Trustees of the RSPCA broke charity rules by sanctioning a £300,000 prosecution of David Cameron’s local hunt, according to a cross-party group of MPs and peers including Lord Heseltine, the former Cabinet minister.
The MPs and peers quoted his comments and questioned why the RSPCA engaged three barristers and a solicitors’ firm called Fishburns, “a London-based specialist law firm providing legal services to the insurance and reinsurance markets”. The firm was “engaged despite the fact that the RSPCA has its own in-house legal department”, the group said in the letter, which has been seen by The Daily Telegraph.
They added: “We believe that this 'staggering’ expenditure constitutes a clear breach of the 'duty of prudence’ by the trustees of the RSPCA in that it cannot possibly be argued that charitable funds and assets have been used reasonably.”
The “duty of prudence” aims to conserve the property of the trust. It is not a duty set out in the Charities Act 2006 or any other statute, but reflects principles defined through cases dealt within the courts. The group’s concern was that “if the prosecution was justified exactly the same result could have been achieved for a fraction of the cost with prudent management”.
They added: “Instead hundreds of thousands of pounds donated to the RSPCA by members of the public have been squandered unnecessarily on lawyers’ fees. This is all the more relevant given that the evidence obtained by the RSPCA was never even passed to the CPS, which might well have chosen to prosecute in the normal way, had the public interest requirement been met. We ask that you urgently investigate our complaint and ensure that the charity deals with future legal expenditure more prudently.”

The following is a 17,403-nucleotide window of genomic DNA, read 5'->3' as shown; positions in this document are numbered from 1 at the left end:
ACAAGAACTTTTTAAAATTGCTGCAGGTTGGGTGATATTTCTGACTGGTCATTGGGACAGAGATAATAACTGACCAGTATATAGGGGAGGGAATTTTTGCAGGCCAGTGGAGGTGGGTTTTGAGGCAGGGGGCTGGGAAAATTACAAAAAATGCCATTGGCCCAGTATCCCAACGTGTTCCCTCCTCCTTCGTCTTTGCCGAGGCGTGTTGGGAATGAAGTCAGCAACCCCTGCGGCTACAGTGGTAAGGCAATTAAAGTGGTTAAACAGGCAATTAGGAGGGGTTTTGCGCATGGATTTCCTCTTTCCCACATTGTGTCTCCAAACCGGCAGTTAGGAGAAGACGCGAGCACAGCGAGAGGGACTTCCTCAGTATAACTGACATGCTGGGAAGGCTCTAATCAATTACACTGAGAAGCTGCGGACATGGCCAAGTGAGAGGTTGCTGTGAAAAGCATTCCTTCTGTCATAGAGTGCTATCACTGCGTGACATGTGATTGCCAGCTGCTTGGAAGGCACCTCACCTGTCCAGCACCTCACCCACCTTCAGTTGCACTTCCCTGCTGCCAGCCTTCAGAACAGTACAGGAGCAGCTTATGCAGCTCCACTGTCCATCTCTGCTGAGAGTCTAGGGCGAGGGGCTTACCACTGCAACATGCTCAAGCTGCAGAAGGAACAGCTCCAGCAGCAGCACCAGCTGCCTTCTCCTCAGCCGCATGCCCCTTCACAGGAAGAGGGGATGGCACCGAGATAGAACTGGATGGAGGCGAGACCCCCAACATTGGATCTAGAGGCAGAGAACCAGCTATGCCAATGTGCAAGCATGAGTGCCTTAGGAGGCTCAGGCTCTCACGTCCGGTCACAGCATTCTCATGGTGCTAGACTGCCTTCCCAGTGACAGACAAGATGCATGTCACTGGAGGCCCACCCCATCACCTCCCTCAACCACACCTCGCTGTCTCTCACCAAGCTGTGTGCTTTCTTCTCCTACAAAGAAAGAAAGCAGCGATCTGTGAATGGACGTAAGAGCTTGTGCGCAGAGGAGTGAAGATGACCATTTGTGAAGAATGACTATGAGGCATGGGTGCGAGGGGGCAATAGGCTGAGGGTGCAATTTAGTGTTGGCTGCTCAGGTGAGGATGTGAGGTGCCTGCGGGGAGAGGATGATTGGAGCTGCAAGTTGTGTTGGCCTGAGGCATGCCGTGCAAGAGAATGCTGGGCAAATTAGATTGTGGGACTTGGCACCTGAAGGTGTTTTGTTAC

The Charity Commission, which regulates the activities of charities, said that any action taken after a breach of charity rules “would depend on the circumstances of the case”.
A spokesman added: “Undertaking prosecutions is in furtherance of the RSPCA’s charitable objects and is made clear to the public on their website.
“It is for trustees to consider the matter of bringing prosecutions in accordance with these duties and any other requirements which might apply, and for them to consider the issue of costs.”
On Friday night the RSPCA said its trustees had done nothing wrong and it was in the public interest for the Heythrop Hunt to be prosecuted. A spokesman added: “We recognise the pressures on the police force, who rightly look to the RSPCA as experts in animal welfare matters.
“We would of course be delighted if the police were in a position to take on investigations of this kind and examine evidence of the complexity and scale of that relating to the Heythrop Hunt case.”
The spokesman said that the Charity Commission’s chief executive, Sam Younger, gave his blessing to the leadership of Gavin Grant, the RSPCA’s chief executive, at a meeting earlier this year.